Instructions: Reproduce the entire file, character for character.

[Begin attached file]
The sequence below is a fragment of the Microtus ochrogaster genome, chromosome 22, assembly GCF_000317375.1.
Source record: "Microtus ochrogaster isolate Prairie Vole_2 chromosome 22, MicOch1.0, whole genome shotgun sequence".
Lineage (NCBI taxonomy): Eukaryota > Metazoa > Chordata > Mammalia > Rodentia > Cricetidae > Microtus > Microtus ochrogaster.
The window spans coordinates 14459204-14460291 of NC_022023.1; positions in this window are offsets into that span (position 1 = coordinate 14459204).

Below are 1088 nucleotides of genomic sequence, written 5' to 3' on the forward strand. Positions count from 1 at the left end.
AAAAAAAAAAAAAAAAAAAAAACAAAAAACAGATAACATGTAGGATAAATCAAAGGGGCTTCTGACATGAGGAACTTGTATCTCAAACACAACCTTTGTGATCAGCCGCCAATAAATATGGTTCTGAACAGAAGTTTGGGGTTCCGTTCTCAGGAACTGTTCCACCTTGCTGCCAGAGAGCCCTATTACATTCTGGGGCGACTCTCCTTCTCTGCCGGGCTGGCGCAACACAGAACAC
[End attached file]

The sequence below is a fragment of the Microtus ochrogaster genome, chromosome 22, assembly GCF_000317375.1.
Source record: "Microtus ochrogaster isolate Prairie Vole_2 chromosome 22, MicOch1.0, whole genome shotgun sequence".
Lineage (NCBI taxonomy): Eukaryota > Metazoa > Chordata > Mammalia > Rodentia > Cricetidae > Microtus > Microtus ochrogaster.
The window spans coordinates 14459204-14460291 of NC_022023.1; positions in this window are offsets into that span (position 1 = coordinate 14459204).

Below are 1088 nucleotides of genomic sequence, written 5' to 3' on the forward strand. Positions count from 1 at the left end.
AAAAAAAAAAAAAAAAAAAAAACAAAAAACAGATAACATGTAGGATAAATCAAAGGGGCTTCTGACATGAGGAACTTGTATCTCAAACACAACCTTTGTGATCAGCCGCCAATAAATATGGTTCTGAACAGAAGTTTGGGGTTCCGTTCTCAGGAACTGTTCCACCTTGCTGCCAGAGAGCCCTATTACATTCTGGGGCGACTCTCCTTCTCTGCCGGGCTGGCGCAACACAGAACAC